WSJ Article: Pocketknives Became a $1 Billion Business

The recent Wall Street Journal article titled, "How New, Deadly Pocketknives Became a $1 Billion Business," has served as a wake up call to knife owners everywhere who see in this a desire by "anti-everything" forces to quite literally take away our knives (read the WSJ article in PDF format (1 MB download) or in standard web format as published in another paper) The one knife used to illustrate the original WSJ article, Buck Knives' diminutive Metro, is essentially a bottle and soda can opener with a tiny 1 1/8-inch blade. What makes it "tactical" and such a deadly weapon that it should be regulated in the opinion of these fanatics is the safety feature of a locking blade and the safety and convenience feature of one hand opening and an "ergonomic" handle. If it weren't such a decidedly serious matter, it would be hilarious. But, there's nothing funny about this agenda.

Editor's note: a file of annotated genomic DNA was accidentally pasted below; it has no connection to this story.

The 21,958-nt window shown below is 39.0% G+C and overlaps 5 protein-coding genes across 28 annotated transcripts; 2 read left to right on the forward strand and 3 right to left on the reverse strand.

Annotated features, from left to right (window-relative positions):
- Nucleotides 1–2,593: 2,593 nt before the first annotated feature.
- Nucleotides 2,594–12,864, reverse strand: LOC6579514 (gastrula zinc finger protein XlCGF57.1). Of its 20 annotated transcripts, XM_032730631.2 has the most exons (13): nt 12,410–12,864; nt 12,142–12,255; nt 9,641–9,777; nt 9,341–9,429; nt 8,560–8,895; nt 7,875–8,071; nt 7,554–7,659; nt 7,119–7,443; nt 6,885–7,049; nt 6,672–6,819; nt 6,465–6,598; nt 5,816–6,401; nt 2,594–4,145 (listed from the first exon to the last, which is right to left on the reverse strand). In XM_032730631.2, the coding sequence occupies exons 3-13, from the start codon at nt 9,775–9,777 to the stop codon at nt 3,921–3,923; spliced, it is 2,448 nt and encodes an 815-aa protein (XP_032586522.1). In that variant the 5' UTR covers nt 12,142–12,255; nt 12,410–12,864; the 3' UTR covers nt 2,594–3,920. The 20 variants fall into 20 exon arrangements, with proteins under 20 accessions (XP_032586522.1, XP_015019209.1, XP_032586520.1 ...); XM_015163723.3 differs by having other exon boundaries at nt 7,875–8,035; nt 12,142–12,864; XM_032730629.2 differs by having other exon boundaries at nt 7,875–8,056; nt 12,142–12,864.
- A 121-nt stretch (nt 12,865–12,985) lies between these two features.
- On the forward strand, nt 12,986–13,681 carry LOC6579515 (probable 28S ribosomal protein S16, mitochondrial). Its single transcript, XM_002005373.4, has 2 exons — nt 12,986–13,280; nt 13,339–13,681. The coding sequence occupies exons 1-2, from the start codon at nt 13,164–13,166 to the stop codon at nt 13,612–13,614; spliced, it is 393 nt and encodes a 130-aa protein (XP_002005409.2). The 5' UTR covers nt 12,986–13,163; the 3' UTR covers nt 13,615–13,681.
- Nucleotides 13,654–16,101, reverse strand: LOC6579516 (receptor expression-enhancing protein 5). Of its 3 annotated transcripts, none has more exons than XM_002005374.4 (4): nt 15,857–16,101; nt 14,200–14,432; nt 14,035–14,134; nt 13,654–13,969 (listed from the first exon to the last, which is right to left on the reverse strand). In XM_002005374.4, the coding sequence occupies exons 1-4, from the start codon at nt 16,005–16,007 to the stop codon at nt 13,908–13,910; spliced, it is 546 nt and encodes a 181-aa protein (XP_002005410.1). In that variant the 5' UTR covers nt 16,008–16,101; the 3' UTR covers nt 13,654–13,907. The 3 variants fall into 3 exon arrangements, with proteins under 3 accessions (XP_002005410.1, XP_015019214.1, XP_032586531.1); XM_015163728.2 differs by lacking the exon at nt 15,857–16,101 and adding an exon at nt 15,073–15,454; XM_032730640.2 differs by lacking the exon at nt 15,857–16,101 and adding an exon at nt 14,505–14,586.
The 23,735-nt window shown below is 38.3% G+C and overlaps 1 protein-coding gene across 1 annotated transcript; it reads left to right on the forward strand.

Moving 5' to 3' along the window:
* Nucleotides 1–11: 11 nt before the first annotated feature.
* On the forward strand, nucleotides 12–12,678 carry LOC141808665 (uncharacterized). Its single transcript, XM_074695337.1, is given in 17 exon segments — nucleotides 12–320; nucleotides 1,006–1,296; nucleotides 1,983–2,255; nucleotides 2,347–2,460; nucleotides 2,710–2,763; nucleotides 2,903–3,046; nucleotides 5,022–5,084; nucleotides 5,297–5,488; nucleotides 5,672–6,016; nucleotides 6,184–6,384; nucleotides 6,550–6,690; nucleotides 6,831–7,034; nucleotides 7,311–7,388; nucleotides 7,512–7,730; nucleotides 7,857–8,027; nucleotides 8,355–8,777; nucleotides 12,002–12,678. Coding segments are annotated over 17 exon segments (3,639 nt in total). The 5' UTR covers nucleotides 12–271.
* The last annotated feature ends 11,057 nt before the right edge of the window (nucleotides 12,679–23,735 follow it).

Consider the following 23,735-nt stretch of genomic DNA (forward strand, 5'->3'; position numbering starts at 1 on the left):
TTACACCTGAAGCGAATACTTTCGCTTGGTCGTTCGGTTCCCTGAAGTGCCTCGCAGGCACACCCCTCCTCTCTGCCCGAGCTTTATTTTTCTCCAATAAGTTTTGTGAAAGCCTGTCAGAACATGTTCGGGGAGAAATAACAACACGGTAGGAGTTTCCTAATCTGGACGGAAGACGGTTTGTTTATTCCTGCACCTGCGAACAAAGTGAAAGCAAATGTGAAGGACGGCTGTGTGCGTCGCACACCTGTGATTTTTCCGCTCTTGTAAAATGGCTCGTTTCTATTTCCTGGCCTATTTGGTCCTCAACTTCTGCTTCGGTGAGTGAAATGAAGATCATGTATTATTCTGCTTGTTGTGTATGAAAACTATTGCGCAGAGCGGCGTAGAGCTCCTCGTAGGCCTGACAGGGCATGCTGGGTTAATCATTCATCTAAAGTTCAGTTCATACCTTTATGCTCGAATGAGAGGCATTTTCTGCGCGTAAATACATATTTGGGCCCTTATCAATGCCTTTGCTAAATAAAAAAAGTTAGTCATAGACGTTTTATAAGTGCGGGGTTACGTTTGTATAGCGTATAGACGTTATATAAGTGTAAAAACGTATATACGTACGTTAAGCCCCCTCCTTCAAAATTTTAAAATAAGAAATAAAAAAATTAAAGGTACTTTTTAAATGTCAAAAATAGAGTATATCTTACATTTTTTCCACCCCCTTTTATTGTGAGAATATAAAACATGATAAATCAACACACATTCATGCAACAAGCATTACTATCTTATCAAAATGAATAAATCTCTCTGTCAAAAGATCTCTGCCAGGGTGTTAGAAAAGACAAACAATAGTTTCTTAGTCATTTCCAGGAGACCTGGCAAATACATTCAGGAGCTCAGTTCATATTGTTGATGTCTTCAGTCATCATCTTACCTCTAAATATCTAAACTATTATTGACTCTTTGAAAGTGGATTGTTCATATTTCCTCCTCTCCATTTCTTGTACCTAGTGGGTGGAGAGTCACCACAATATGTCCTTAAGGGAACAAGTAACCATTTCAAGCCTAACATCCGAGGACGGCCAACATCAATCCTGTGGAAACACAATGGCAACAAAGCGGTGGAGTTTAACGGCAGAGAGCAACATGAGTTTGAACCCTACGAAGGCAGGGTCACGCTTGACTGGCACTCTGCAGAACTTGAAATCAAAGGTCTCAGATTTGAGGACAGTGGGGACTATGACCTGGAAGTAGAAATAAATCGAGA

Regardless of the errors and bias in this article, it was in one of the most respected and widely read newspapers in the nation. It has credibility that raises this issue from the back burner to the front. It is was put out on the wire services and was picked up by smaller newspapers and TV news.

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